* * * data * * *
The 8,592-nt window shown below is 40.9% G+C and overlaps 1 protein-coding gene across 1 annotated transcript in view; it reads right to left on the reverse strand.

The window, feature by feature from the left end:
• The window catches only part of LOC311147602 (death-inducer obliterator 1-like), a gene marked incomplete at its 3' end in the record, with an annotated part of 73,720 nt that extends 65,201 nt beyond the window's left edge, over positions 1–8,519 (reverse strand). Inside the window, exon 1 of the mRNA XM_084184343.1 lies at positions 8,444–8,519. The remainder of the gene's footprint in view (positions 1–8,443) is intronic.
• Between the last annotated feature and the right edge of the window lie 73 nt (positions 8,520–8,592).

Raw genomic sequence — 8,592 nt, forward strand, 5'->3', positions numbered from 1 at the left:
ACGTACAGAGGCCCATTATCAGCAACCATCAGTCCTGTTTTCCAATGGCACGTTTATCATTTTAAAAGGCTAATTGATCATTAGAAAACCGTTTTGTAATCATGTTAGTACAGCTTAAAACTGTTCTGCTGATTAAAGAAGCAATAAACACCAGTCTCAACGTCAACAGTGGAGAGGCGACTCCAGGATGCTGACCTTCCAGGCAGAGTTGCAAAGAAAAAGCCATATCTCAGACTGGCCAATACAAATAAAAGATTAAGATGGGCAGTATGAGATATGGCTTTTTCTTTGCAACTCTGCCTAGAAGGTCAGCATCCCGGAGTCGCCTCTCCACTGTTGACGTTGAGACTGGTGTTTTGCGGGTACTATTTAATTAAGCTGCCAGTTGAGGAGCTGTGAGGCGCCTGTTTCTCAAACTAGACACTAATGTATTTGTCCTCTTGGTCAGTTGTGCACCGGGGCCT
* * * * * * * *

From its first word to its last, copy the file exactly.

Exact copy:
The 8,592-nt window shown below is 40.9% G+C and overlaps 1 protein-coding gene across 1 annotated transcript in view; it reads right to left on the reverse strand.

The window, feature by feature from the left end:
• The window catches only part of LOC311147602 (death-inducer obliterator 1-like), a gene marked incomplete at its 3' end in the record, with an annotated part of 73,720 nt that extends 65,201 nt beyond the window's left edge, over positions 1–8,519 (reverse strand). Inside the window, exon 1 of the mRNA XM_084184343.1 lies at positions 8,444–8,519. The remainder of the gene's footprint in view (positions 1–8,443) is intronic.
• Between the last annotated feature and the right edge of the window lie 73 nt (positions 8,520–8,592).

Raw genomic sequence — 8,592 nt, forward strand, 5'->3', positions numbered from 1 at the left:
ACGTACAGAGGCCCATTATCAGCAACCATCAGTCCTGTTTTCCAATGGCACGTTTATCATTTTAAAAGGCTAATTGATCATTAGAAAACCGTTTTGTAATCATGTTAGTACAGCTTAAAACTGTTCTGCTGATTAAAGAAGCAATAAACACCAGTCTCAACGTCAACAGTGGAGAGGCGACTCCAGGATGCTGACCTTCCAGGCAGAGTTGCAAAGAAAAAGCCATATCTCAGACTGGCCAATACAAATAAAAGATTAAGATGGGCAGTATGAGATATGGCTTTTTCTTTGCAACTCTGCCTAGAAGGTCAGCATCCCGGAGTCGCCTCTCCACTGTTGACGTTGAGACTGGTGTTTTGCGGGTACTATTTAATTAAGCTGCCAGTTGAGGAGCTGTGAGGCGCCTGTTTCTCAAACTAGACACTAATGTATTTGTCCTCTTGGTCAGTTGTGCACCGGGGCCT